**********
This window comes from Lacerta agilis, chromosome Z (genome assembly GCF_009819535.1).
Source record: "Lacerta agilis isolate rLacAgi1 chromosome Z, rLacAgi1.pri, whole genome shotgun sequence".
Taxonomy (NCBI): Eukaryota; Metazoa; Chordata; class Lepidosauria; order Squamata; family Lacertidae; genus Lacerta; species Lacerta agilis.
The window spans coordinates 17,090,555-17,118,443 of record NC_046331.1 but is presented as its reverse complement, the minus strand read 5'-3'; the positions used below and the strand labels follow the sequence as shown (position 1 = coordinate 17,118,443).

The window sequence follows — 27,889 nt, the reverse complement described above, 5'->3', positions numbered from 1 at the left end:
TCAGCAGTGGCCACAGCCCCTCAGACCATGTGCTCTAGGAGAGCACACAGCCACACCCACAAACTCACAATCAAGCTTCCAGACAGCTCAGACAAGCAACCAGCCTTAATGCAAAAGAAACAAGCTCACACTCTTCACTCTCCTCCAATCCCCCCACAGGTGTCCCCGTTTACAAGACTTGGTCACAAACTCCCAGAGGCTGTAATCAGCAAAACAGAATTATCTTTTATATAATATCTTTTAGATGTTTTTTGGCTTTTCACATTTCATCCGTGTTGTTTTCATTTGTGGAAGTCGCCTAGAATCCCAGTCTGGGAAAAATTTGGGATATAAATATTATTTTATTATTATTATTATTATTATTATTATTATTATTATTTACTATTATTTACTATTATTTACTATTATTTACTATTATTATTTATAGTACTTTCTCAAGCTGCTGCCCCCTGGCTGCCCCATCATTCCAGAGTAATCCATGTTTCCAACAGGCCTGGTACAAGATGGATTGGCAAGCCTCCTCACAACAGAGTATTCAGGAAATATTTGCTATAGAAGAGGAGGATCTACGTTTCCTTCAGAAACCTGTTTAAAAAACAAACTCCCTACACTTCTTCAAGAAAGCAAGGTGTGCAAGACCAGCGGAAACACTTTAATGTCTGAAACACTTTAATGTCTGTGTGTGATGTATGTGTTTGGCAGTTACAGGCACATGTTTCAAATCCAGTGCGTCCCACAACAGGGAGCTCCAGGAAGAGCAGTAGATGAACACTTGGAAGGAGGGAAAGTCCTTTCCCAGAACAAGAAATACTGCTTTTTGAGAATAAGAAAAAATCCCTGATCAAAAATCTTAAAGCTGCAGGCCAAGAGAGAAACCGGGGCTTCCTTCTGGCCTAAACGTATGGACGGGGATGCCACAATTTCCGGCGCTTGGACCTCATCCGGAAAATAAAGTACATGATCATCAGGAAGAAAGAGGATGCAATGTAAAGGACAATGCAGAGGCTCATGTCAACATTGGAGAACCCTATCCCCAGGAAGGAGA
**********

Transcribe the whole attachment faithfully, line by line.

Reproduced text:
This window comes from Lacerta agilis, chromosome Z (genome assembly GCF_009819535.1).
Source record: "Lacerta agilis isolate rLacAgi1 chromosome Z, rLacAgi1.pri, whole genome shotgun sequence".
Taxonomy (NCBI): Eukaryota; Metazoa; Chordata; class Lepidosauria; order Squamata; family Lacertidae; genus Lacerta; species Lacerta agilis.
The window spans coordinates 17,090,555-17,118,443 of record NC_046331.1 but is presented as its reverse complement, the minus strand read 5'-3'; the positions used below and the strand labels follow the sequence as shown (position 1 = coordinate 17,118,443).

The window sequence follows — 27,889 nt, the reverse complement described above, 5'->3', positions numbered from 1 at the left end:
TCAGCAGTGGCCACAGCCCCTCAGACCATGTGCTCTAGGAGAGCACACAGCCACACCCACAAACTCACAATCAAGCTTCCAGACAGCTCAGACAAGCAACCAGCCTTAATGCAAAAGAAACAAGCTCACACTCTTCACTCTCCTCCAATCCCCCCACAGGTGTCCCCGTTTACAAGACTTGGTCACAAACTCCCAGAGGCTGTAATCAGCAAAACAGAATTATCTTTTATATAATATCTTTTAGATGTTTTTTGGCTTTTCACATTTCATCCGTGTTGTTTTCATTTGTGGAAGTCGCCTAGAATCCCAGTCTGGGAAAAATTTGGGATATAAATATTATTTTATTATTATTATTATTATTATTATTATTATTATTATTTACTATTATTTACTATTATTTACTATTATTTACTATTATTATTTATAGTACTTTCTCAAGCTGCTGCCCCCTGGCTGCCCCATCATTCCAGAGTAATCCATGTTTCCAACAGGCCTGGTACAAGATGGATTGGCAAGCCTCCTCACAACAGAGTATTCAGGAAATATTTGCTATAGAAGAGGAGGATCTACGTTTCCTTCAGAAACCTGTTTAAAAAACAAACTCCCTACACTTCTTCAAGAAAGCAAGGTGTGCAAGACCAGCGGAAACACTTTAATGTCTGAAACACTTTAATGTCTGTGTGTGATGTATGTGTTTGGCAGTTACAGGCACATGTTTCAAATCCAGTGCGTCCCACAACAGGGAGCTCCAGGAAGAGCAGTAGATGAACACTTGGAAGGAGGGAAAGTCCTTTCCCAGAACAAGAAATACTGCTTTTTGAGAATAAGAAAAAATCCCTGATCAAAAATCTTAAAGCTGCAGGCCAAGAGAGAAACCGGGGCTTCCTTCTGGCCTAAACGTATGGACGGGGATGCCACAATTTCCGGCGCTTGGACCTCATCCGGAAAATAAAGTACATGATCATCAGGAAGAAAGAGGATGCAATGTAAAGGACAATGCAGAGGCTCATGTCAACATTGGAGAACCCTATCCCCAGGAAGGAGA